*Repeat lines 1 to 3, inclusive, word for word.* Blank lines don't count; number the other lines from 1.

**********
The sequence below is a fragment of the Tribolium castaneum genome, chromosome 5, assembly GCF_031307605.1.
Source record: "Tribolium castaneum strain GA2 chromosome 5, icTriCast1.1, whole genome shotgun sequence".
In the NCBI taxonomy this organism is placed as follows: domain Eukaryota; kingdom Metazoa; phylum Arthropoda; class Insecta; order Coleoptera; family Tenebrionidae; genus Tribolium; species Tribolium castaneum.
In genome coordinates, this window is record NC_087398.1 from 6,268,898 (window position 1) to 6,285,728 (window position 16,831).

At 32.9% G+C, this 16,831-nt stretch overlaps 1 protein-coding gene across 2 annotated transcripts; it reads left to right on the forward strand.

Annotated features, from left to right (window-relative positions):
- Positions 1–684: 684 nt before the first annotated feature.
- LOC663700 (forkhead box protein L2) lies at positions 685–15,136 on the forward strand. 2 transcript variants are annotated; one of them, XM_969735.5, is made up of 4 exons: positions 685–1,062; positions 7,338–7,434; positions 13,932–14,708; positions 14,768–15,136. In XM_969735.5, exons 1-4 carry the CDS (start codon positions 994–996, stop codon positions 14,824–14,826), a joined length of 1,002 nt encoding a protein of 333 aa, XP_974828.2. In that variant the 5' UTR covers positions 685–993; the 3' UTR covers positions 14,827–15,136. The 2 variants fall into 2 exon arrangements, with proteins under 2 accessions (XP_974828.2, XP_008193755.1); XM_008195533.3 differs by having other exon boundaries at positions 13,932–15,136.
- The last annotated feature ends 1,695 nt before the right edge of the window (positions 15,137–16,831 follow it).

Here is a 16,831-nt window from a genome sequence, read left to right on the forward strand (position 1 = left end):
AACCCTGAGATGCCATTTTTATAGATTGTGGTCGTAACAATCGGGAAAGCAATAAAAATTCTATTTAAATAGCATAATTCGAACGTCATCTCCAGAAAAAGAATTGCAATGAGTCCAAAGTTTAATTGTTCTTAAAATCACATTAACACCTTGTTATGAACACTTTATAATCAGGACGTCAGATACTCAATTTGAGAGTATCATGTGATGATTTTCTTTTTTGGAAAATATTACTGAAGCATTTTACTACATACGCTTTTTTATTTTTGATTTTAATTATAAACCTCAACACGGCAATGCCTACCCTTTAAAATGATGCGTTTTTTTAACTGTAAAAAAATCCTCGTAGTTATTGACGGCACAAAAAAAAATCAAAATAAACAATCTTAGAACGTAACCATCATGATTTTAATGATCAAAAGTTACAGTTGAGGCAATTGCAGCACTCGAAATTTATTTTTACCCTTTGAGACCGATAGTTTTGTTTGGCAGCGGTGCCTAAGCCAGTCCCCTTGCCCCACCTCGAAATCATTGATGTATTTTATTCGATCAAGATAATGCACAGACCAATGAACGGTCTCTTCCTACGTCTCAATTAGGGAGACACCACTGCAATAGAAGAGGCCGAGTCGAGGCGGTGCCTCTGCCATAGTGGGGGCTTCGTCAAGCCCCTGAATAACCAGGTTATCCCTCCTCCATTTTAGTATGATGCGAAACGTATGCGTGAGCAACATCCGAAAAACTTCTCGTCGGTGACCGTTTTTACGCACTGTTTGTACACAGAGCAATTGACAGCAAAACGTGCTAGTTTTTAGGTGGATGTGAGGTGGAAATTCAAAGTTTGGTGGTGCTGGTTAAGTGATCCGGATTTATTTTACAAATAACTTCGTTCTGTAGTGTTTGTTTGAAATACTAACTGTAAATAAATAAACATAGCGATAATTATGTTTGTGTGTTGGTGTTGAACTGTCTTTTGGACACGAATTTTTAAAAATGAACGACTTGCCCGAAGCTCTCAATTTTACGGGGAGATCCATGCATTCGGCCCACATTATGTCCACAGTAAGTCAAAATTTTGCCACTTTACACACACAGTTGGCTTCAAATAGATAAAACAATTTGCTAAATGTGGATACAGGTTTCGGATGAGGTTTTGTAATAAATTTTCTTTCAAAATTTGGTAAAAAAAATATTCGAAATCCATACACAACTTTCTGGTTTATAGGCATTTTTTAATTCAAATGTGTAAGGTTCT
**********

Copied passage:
The sequence below is a fragment of the Tribolium castaneum genome, chromosome 5, assembly GCF_031307605.1.
Source record: "Tribolium castaneum strain GA2 chromosome 5, icTriCast1.1, whole genome shotgun sequence".
In the NCBI taxonomy this organism is placed as follows: domain Eukaryota; kingdom Metazoa; phylum Arthropoda; class Insecta; order Coleoptera; family Tenebrionidae; genus Tribolium; species Tribolium castaneum.